WHY WE BEGIN THE YEAR BY LOOKING BACK RESOLUTIONS VS. REFLECTIONS
Unless you root for a historically bad sports team like my Detroit Lions, the biggest act of wishful thinking you engage in every year is coming up with New Year’s resolutions. I mean, let’s be honest, how many people reading this create resolutions with any real forethought? And how many of those people actually stick to them? I’m guessing the answer to both of those questions is somewhere between “slim” and “none.” And yet, despite their resounding ineffectiveness, we still continue to make resolutions in the same old way. I say it’s time for a change. In our company, we’ve swapped out dime a dozen resolutions for something more meaningful. It’s an exercise I first read about from author and entrepreneur Timothy Ferriss. Ferriss uses something called “The Pareto principle” (or the 80/20 rule) to help kickstart his year. The rule states that 80 percent of the effects in a given situation come from 20 percent of the causes. If that sounds a bit academic in the abstract, let’s apply the example to business. According to the principle, 80 percent of your company’s results come from 20 percent of the actions you take as an organization. That’s true in both positive and negative directions. We use this principle to reflect on the previous year and set us up for greater success in the one to come.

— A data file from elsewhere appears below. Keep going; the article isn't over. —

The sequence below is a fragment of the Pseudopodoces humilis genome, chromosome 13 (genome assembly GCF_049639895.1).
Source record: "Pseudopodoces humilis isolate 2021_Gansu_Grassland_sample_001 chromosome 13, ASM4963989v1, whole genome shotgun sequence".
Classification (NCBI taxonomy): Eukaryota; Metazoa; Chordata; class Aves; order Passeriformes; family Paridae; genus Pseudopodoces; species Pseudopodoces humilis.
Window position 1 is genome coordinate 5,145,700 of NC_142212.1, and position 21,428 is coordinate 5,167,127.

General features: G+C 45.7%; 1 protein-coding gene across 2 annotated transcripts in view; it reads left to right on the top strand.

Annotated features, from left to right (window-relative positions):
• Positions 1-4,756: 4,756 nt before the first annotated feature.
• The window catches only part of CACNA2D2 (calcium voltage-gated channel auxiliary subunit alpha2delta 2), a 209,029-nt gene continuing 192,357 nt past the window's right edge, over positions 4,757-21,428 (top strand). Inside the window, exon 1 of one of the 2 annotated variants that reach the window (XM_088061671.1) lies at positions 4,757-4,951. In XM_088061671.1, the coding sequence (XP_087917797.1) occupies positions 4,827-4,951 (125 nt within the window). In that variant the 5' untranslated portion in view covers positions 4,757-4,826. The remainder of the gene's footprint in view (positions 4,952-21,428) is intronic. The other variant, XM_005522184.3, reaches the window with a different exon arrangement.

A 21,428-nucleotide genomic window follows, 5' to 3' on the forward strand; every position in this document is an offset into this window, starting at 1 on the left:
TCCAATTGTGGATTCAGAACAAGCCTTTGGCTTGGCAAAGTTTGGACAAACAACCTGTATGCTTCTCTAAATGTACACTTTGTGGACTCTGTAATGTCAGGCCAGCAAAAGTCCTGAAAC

“WHETHER IN YOUR PERSONAL OR PROFESSIONAL LIFE, I URGE YOU TO TAKE THE PROCESS OF GOAL-SETTING SERIOUSLY THIS YEAR. NOBODY NEEDS ANOTHER CHINTZY RESOLUTION, SO STOP MAKING THEM.” First, we take a look at the good news. We analyze the 20 percent of activities, processes, and systems that have accounted for 80 percent of our peak performance. We celebrate these wins and use them as fuel to inspire us to be even better. That’s one thing that resolutions miss out on: When you make a resolution, you start the year by asking what you need to fix. Pointing out areas for improvement is crucial, but it needs to happen in conjunction with recognizing what you’re doing well. Once we’ve acknowledged where we excelled in 2018, we look at the places where we weren’t so perfect. What was the 20 percent, we ask ourselves, where we really dropped the ball? We identify these areas of ineffectiveness and make fixing them a big priority in the coming year. Because we take the time to investigate the year that was, we end up with goals that both improve our weaknesses and burnish our strengths in the year to come. We don’t fire off resolutions on Jan. 1 as a matter of course or seasonal habit. That would only lead to goals that are abandoned and forgotten come March. Instead, we look back at the very best — and worst — of our previous 12 months. Only once our reflection is complete can we begin the process of goal-setting in earnest. Whether in your personal or professional life, I urge you to take the process of goal-setting seriously this year. Nobody needs another chintzy resolution, so stop making them. Try a different approach in 2019. I think you’ll be surprised what a difference it will make.
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